Rethinking Macro Hedging: What are the Key Components of the DRM Model?

April 2024
7 min read

The aim of the DRM model is to tie together hedge accounting with risk management strategy so that an entity’s effort to mitigate interest rate risk is better reflected within their financial statement.


In the second instalment of the Zanders series on the DRM model, the Risk Management Strategy (“RMS”) and the DRM process are introduced and with it the new concepts that the IASB have established. The RMS sets out how an entity will manage its interest rate risk, which is the basis of every other part of the DRM model. The IASB has laid out the following expectations for a company’s RMS1:

  1. Process to approve and amend RMS 
  2. Risk management levels and scope of assets and liabilities 
  3. Risk metrics used 
  4. Range of acceptable risk limits (i.e. the target profile) 
  5. Risk aggregation method and risk management time horizon 
  6. Methodologies to estimate expected cash flows and/or core demand deposits. 

Changes to the RMS that result in a change in the target profile (“TP”), lead to a discontinuation of the hedge2. The IASB will further deliberate on when the discontinuation occurs and whether such changes lead to discontinuation of the model at a future date3.

The overall aim of the model is to compare the target profile (“TP”) with the current net open positions (“CNOP”) and thereby produce a risk mitigation intention (“RMI”), which represents the amount of risk that the entity intends to mitigate through the use of designated derivatives. The IASB has tentatively decided that each separate currency should have its own DRM model. 

Below a figure of the DRM process can be found that shows how the different components of the model relate to each other. In the following sections a detailed explanation will be provided for each of these elements.

Figure 1: DRM process

As part of the RMS the entity is required to define the target risk metric. The company cannot change this metric for each period and must stick to the metric specified within the RMS. However, the RMS can specify the use of a different metric over different future time horizons. E.g. the company’s RMS could be to stabilise NII for the first three years on notional exposure and then the present value using PV01 for the following years.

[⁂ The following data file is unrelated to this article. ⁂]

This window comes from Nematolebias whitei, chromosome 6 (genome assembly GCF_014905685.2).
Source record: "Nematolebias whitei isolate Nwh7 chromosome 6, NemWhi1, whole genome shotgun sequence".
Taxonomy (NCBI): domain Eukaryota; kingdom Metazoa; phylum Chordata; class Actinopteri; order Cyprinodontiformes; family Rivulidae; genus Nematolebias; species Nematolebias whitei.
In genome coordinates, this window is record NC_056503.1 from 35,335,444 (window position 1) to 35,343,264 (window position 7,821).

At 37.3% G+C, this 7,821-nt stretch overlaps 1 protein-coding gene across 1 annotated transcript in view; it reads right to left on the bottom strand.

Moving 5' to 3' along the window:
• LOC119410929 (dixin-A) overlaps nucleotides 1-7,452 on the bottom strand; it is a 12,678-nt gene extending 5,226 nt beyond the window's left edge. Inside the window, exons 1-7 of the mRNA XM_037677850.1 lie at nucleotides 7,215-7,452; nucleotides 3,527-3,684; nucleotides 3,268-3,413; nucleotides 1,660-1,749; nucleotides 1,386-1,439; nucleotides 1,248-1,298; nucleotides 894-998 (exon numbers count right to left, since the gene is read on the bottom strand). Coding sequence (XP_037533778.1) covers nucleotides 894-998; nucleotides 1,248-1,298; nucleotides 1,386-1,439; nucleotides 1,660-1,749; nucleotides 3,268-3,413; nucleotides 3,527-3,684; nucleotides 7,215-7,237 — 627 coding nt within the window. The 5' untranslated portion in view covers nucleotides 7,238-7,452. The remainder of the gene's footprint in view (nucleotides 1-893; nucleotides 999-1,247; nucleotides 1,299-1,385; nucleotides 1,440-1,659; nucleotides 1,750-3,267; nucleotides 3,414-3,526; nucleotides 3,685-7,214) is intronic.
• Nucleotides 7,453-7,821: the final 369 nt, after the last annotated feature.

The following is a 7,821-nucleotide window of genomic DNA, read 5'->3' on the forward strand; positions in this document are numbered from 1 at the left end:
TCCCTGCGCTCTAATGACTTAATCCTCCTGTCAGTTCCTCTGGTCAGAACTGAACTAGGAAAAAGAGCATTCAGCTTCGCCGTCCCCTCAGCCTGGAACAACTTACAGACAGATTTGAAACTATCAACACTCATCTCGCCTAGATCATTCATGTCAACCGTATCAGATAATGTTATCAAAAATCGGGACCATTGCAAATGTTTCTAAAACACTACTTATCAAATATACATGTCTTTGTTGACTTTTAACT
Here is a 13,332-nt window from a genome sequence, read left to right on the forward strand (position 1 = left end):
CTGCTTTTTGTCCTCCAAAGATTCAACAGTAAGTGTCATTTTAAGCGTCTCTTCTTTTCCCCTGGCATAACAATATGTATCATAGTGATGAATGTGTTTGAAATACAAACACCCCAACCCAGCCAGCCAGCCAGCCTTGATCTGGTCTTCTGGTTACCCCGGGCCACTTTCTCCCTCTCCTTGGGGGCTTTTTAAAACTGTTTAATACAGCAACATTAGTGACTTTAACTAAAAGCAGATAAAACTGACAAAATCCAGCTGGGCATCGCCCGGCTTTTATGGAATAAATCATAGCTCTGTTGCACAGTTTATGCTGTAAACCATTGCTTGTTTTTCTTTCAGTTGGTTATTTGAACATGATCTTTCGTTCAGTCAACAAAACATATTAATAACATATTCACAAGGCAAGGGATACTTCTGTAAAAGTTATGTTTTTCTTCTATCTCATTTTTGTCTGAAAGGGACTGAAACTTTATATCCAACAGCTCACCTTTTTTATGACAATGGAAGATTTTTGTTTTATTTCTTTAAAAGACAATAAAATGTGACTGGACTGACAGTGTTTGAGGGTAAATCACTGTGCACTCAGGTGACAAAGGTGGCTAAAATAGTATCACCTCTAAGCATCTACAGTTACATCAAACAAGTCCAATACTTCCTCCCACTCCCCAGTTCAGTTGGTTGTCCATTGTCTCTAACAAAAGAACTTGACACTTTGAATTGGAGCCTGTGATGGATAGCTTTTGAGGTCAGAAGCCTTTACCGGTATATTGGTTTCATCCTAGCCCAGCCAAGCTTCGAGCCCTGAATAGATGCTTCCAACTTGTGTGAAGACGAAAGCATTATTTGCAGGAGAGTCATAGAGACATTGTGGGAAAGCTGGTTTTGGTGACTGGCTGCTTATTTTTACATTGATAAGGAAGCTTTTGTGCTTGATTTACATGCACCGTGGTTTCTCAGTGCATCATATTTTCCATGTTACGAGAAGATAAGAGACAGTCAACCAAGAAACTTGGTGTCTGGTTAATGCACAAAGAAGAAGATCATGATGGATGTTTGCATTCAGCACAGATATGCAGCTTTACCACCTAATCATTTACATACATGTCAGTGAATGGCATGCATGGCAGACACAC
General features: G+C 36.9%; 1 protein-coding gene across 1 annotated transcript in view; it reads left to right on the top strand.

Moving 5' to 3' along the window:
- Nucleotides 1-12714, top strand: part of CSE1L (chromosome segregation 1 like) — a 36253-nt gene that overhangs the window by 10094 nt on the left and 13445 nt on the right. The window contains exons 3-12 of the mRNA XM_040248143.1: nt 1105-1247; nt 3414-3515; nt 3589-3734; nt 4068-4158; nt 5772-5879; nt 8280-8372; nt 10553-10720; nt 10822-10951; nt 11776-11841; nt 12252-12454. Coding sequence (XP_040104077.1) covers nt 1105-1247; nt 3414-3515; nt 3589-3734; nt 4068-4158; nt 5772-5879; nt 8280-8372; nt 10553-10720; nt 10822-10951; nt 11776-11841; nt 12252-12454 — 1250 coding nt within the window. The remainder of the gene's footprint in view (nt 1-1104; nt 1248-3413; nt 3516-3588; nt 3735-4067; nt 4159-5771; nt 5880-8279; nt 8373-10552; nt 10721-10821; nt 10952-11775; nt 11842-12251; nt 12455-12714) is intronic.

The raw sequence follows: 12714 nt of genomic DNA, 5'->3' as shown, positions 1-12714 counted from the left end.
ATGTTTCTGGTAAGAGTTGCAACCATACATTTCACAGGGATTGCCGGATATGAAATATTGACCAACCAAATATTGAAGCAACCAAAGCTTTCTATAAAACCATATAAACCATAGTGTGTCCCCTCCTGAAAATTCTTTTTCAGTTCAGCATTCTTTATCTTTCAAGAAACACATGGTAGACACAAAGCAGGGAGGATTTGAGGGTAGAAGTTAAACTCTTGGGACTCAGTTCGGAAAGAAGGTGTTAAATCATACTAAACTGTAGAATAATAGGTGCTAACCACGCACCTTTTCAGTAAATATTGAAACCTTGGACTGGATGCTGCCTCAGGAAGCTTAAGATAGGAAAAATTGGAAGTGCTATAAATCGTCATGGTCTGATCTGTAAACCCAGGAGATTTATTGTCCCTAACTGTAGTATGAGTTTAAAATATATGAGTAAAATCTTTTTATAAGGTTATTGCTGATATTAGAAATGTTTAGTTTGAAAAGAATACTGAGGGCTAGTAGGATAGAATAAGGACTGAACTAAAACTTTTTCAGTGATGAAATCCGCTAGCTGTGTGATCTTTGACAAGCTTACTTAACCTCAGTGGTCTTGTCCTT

Current Net Open Position 

The first step in implementing the model is to decide on the assets and liabilities that should be hedged through the DRM framework. The eligible assets and liabilities are currently: 

  • Financial assets or liabilities must be measured at amortised cost under IFRS 9 
  • Future transactions that result in financial assets or financial liabilities that are classified as subsequently measured at amortised cost under IFRS 9 ($4.2.1). 

Furthermore, the IASB has imposed the following criteria on the eligible assets/liabilities that can be designated in the CNOP4, 5; an asset/liability is only eligible if all the criteria are met: 

No.Eligibility criteria for the Assets/Liabilities as hedged items 
1The effect of credit risk does not dominate the changes in expected future cashflows.
2Future transactions must be highly probable except in the case of transactions that are the reinvestment or refinancing of existing financial assets/liabilities6
3Items already designated in a hedge accounting relationship are not eligible. 
4Items must be managed on a portfolio basis for interest rate risk management purposes. 

Table 2: Criteria for Assets & Liabilities

An asset/liability is eligible for the CNOP if all the above criteria are met. The IASB has explored other eligible assets/liabilities and have concluded that assets/liabilities that are FVOCI7 are recommended to be eligible while the ones that are FVPL8 were not recommended to be eligible. Equity was deemed not to be eligible for designation in the CNOP. Since the DRM model is still under review, the eligible assets/liabilities could change before the draft is finalised. Therefore, we advise companies to stay up to date with the latest information. 

Target Profile 

The Target Profile (TP) is linked to a company’s RMS. It sets the risk limits on the CNOP, before risk mitigation actions can be initiated. When the company assesses the risk over different time buckets, it needs to be consistent with the company’s RMS. All of this should be clearly documented within the company’s RMS. The TP should be set at the time when the hedge relationship is designated. The company can also take action to mitigate risks even before the limits are breached. Stakeholders have raised concerns regarding the granularity for the TP. Therefore, the IASB will conduct further research in this area to identify a common principle to be used universally for the allocation of risk limits for the TP.9

Risk Mitigation Intention